Tim Kirk, the chief winemaker at his family's Clonakilla winery at Murrumbateman, is well known as a religious man, but now it seems he is working his own miracles.
The various 2011 Clonakilla shiraz wines, born in the wettest and arguably worst season in living memory, are outstanding, all the more remarkable when you consider the season's difficulties.
The rainfall for the six-month growing season was 586 millimetres (average is 346 millimetres), and the outbreaks of fungal disease were barely containable. Kirk writes in his vintage notes: ''2011 was the most challenging year we have had to deal with, a number of blocks were left unpicked as they were not going to achieve the standard required. Managing mildew and botrytis in the vineyard was a major undertaking. Sprays were carefully timed and, mercifully, the tractors didn't get bogged.''
More than 1000-dozen of the vineyard's $100 flagship shiraz viognier were bottled, less than half the average quantity.
Yet the wine is spectacular, and so is its running mate, the $45 O'Riada Shiraz. Clonakilla's $30 Hilltops Shiraz is also very good.
And no, it's not the result of a miracle. It's because Clonakilla goes the extra yard. If Kirk did not believe in the wine, he wouldn't have released it at the going rate of $100 retail, no matter what the quantity.
Kirk is not only an intelligent, thoughtful winemaker with great vineyards at his disposal, he's also honest. And he knows when the quality isn't up to par.
There are no compromises at Clonakilla, a model that can be compared to other iconic, family-owned small wineries such as Grosset, Bindi, Paringa Estate, Oakridge and Craiglee.
These were all represented among the guests at a recent 20-year retrospective tasting of Clonakilla shiraz viognier.
The crowd at the tasting dinner was a testament to the esteem and respect in which Kirk and Clonakilla are held by winemakers and the media. And the wines did not disappoint.
High points were the 2001 and 2009, with 2008, 2006, 2004 and 1998 also outstanding, closely followed by 2005, 2010, 2011, 2002, 1997 and 1995. These are all of trophy, gold medal or very high silver medal quality on my scorecard, earning 93 or more points out of 100.
Then came several vintages of silver-medal quality, excellent wines but marginally less harmonious or complex. Those were the '92, '93, '94, '99, 2000 and 2007. The '94 and '07 have a great deal going for them and could score higher on another day, as they have in the past. That only leaves two lesser wines: 1996 (a particularly cold season and late harvest) and 2003 (drought affected), but even these are quite acceptable.
One can never divine precisely how a given vintage will mature, and the 2011 may well be downgraded in future vertical tastings such as this. But today the wine is utterly lovely, a shiraz for pinot noir lovers, if you like. In weight and richness it may suffer by comparison with its peers, but as a bottle on a table in a restaurant it will be lapped up greedily and loved.
The wine is clean and fresh, bright and balanced and delicious, and has the marvellously lifted, spicy fragrance that typifies this label.
The conclusion must be that, while the season was a nightmare, hard work in the vineyard and strict selection in the winery resulted in beautiful wine - it is simply a matter of the winemaker's commitment.
Charles Rousseau of Burgundy's celebrated Domaine Armand Rousseau once said, when discussing a superb wine he'd made from the ordinary 1972 vintage, that great wine can be made every year in Burgundy; it is down to hard work in the vineyard and selection in the winery. Selection means firstly fermenting only the healthy, sound berries, and later, rejecting any barrels of wine that don't meet the standard.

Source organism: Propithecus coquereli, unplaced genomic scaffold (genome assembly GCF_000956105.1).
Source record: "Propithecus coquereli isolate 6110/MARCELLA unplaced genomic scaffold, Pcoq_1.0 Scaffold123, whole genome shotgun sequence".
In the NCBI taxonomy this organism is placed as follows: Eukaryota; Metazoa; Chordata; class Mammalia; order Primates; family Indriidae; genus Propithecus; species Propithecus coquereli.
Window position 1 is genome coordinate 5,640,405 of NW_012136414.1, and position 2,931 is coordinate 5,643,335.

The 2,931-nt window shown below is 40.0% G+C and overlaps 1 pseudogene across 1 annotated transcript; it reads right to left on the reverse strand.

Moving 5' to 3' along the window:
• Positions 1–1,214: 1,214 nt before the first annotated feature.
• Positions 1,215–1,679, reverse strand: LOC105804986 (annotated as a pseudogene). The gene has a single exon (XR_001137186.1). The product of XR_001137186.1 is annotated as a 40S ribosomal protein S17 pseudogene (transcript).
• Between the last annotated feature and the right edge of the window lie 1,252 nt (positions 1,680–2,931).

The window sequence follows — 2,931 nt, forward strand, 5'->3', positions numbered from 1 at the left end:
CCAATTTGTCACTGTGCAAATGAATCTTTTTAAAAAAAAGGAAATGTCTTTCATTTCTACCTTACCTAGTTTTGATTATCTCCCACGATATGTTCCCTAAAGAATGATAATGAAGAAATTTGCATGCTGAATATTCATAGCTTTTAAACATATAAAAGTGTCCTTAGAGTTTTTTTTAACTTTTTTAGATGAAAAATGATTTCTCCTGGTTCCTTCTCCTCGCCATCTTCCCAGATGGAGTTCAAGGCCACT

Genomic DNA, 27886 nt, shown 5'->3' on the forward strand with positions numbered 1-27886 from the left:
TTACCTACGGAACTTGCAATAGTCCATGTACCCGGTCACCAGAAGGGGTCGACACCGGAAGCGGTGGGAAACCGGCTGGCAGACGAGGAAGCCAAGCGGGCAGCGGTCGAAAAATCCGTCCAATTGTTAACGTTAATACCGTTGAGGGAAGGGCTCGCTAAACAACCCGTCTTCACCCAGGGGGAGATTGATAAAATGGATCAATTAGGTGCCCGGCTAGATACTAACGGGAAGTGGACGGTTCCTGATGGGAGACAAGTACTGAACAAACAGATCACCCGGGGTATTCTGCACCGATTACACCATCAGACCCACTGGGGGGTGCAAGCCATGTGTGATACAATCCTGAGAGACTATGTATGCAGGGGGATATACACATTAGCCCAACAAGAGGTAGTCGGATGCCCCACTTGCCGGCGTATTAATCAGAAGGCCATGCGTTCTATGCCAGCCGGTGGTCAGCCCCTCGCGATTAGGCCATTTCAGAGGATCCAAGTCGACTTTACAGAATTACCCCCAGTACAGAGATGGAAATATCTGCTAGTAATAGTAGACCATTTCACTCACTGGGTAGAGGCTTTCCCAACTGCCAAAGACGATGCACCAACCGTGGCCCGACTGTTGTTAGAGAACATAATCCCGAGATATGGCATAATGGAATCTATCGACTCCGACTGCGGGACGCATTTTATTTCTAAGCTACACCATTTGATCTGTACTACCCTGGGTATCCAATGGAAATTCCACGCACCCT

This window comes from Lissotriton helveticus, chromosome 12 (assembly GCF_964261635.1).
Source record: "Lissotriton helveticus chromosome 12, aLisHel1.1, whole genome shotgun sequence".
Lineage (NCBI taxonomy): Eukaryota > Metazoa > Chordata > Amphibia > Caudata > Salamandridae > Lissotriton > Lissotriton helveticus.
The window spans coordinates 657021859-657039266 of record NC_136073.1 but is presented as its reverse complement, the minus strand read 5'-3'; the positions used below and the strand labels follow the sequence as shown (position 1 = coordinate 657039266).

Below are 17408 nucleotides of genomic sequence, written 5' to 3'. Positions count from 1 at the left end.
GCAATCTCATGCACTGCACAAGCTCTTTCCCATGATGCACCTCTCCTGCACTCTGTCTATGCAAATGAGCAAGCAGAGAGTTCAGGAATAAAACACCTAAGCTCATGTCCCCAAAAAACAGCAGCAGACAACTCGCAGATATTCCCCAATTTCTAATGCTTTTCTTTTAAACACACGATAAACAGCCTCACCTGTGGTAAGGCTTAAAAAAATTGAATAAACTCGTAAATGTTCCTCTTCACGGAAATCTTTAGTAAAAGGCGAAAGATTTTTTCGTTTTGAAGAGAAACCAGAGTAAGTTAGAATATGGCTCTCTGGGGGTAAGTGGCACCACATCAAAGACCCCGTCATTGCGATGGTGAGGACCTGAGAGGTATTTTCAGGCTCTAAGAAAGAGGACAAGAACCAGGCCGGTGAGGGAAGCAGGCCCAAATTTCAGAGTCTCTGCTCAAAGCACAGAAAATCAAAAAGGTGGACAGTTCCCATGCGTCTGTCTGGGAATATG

If only more wine producers espoused these standards.
Kirk says: ''We want to capture the terroir, to hear what the vineyard has to say. It's a special piece of land in a special district, and we want to let it speak as clearly as possible. And we're tinkering all the time.''
Not much tinkering was needed: the wines were never over-oaked and never suffered from excessively interventionist winemaking - such as tannin addition. If anything, the proportion of whole bunches (nowadays about 20 per cent) and the addition of viognier (never more than 10 per cent and in recent years no more than 6 per cent) have been moderated and finessed.
Clonakilla also makes a straight shiraz from its best old vines, labelled syrah, but only in the best years, so no 2011 was made. We tasted four vintages and again 2009 held its head high. These are excellent wines that differ only slightly from the shiraz viognier: if anything there's less fragrance and more stuffing, more like a conventional Australian cool-climate shiraz.
The 2011 O'Riada Shiraz ($45), sourced from other Canberra vineyards, in Murrumbateman and Hall, is also a cracker and, at half the price, outstanding value.
So, after 20 years, what is the lasting impact of Clonakilla shiraz viognier? Bailey Carrodus at Yarra Yering had been adding viognier and fermenting whole bunches with stems for many years before Clonakilla. But Clonakilla created a distinctive wine of beauty, of year-to-year consistency and sold it for an affordable price. It grabbed the public imagination in ways Yarra Yering never did, partly because Kirk promoted the wine, showed it around, ensured wine writers tasted it, and - importantly - he entered it in competitions, where it excelled.
It spawned a horde of imitators, down to sub-$15 bottles such as Yalumba Y Series. But the fashion seems to be fading. Stalk-fermented shiraz is now a significant trend and it's likely to endure.
In the end, though, it's not viognier or stalks that make the wine better or worse, it's great vineyards and great winemakers.